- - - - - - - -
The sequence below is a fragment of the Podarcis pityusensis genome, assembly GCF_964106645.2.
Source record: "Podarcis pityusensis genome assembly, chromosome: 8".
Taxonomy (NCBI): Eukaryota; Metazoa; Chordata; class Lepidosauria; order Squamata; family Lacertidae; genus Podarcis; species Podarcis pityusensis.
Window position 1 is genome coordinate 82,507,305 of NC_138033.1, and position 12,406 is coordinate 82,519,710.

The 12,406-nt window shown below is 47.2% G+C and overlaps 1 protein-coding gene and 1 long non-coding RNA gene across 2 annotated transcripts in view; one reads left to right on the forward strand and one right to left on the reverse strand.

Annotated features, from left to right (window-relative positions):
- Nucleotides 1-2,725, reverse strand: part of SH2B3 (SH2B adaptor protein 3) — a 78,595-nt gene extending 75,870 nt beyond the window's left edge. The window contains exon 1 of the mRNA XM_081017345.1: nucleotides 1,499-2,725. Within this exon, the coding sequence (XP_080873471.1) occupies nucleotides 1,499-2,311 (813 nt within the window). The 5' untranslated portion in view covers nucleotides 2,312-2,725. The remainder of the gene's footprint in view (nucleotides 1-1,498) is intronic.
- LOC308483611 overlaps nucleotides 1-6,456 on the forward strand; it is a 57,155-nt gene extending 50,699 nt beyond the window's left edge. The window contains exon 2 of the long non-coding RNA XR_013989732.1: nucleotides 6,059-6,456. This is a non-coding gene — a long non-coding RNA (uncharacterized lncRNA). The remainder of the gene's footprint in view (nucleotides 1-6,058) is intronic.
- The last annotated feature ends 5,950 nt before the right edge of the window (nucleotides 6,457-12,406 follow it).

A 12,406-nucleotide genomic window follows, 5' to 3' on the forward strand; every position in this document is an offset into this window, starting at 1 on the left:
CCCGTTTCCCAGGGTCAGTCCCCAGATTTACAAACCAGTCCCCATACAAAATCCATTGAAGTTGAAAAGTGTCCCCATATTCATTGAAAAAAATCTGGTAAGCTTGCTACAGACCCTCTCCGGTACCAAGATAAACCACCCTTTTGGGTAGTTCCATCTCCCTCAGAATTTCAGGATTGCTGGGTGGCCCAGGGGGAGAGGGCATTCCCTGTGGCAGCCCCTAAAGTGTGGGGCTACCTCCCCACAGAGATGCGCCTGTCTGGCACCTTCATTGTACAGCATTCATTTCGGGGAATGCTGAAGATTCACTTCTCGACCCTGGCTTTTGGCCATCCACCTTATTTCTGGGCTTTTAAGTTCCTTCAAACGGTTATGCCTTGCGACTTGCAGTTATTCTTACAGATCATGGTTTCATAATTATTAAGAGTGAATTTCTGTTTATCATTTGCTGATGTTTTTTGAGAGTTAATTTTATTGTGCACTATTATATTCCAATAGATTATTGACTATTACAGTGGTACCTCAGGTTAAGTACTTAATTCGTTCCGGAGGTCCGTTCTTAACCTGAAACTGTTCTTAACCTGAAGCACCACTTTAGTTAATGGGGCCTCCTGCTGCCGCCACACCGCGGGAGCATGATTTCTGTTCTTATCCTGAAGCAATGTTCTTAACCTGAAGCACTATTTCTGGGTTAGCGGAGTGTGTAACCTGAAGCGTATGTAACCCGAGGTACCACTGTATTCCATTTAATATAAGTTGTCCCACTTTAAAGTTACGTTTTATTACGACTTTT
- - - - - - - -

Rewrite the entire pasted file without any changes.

The sequence below is a fragment of the Podarcis pityusensis genome, assembly GCF_964106645.2.
Source record: "Podarcis pityusensis genome assembly, chromosome: 8".
Taxonomy (NCBI): Eukaryota; Metazoa; Chordata; class Lepidosauria; order Squamata; family Lacertidae; genus Podarcis; species Podarcis pityusensis.
Window position 1 is genome coordinate 82,507,305 of NC_138033.1, and position 12,406 is coordinate 82,519,710.

The 12,406-nt window shown below is 47.2% G+C and overlaps 1 protein-coding gene and 1 long non-coding RNA gene across 2 annotated transcripts in view; one reads left to right on the forward strand and one right to left on the reverse strand.

Annotated features, from left to right (window-relative positions):
- Nucleotides 1-2,725, reverse strand: part of SH2B3 (SH2B adaptor protein 3) — a 78,595-nt gene extending 75,870 nt beyond the window's left edge. The window contains exon 1 of the mRNA XM_081017345.1: nucleotides 1,499-2,725. Within this exon, the coding sequence (XP_080873471.1) occupies nucleotides 1,499-2,311 (813 nt within the window). The 5' untranslated portion in view covers nucleotides 2,312-2,725. The remainder of the gene's footprint in view (nucleotides 1-1,498) is intronic.
- LOC308483611 overlaps nucleotides 1-6,456 on the forward strand; it is a 57,155-nt gene extending 50,699 nt beyond the window's left edge. The window contains exon 2 of the long non-coding RNA XR_013989732.1: nucleotides 6,059-6,456. This is a non-coding gene — a long non-coding RNA (uncharacterized lncRNA). The remainder of the gene's footprint in view (nucleotides 1-6,058) is intronic.
- The last annotated feature ends 5,950 nt before the right edge of the window (nucleotides 6,457-12,406 follow it).

A 12,406-nucleotide genomic window follows, 5' to 3' on the forward strand; every position in this document is an offset into this window, starting at 1 on the left:
CCCGTTTCCCAGGGTCAGTCCCCAGATTTACAAACCAGTCCCCATACAAAATCCATTGAAGTTGAAAAGTGTCCCCATATTCATTGAAAAAAATCTGGTAAGCTTGCTACAGACCCTCTCCGGTACCAAGATAAACCACCCTTTTGGGTAGTTCCATCTCCCTCAGAATTTCAGGATTGCTGGGTGGCCCAGGGGGAGAGGGCATTCCCTGTGGCAGCCCCTAAAGTGTGGGGCTACCTCCCCACAGAGATGCGCCTGTCTGGCACCTTCATTGTACAGCATTCATTTCGGGGAATGCTGAAGATTCACTTCTCGACCCTGGCTTTTGGCCATCCACCTTATTTCTGGGCTTTTAAGTTCCTTCAAACGGTTATGCCTTGCGACTTGCAGTTATTCTTACAGATCATGGTTTCATAATTATTAAGAGTGAATTTCTGTTTATCATTTGCTGATGTTTTTTGAGAGTTAATTTTATTGTGCACTATTATATTCCAATAGATTATTGACTATTACAGTGGTACCTCAGGTTAAGTACTTAATTCGTTCCGGAGGTCCGTTCTTAACCTGAAACTGTTCTTAACCTGAAGCACCACTTTAGTTAATGGGGCCTCCTGCTGCCGCCACACCGCGGGAGCATGATTTCTGTTCTTATCCTGAAGCAATGTTCTTAACCTGAAGCACTATTTCTGGGTTAGCGGAGTGTGTAACCTGAAGCGTATGTAACCCGAGGTACCACTGTATTCCATTTAATATAAGTTGTCCCACTTTAAAGTTACGTTTTATTACGACTTTT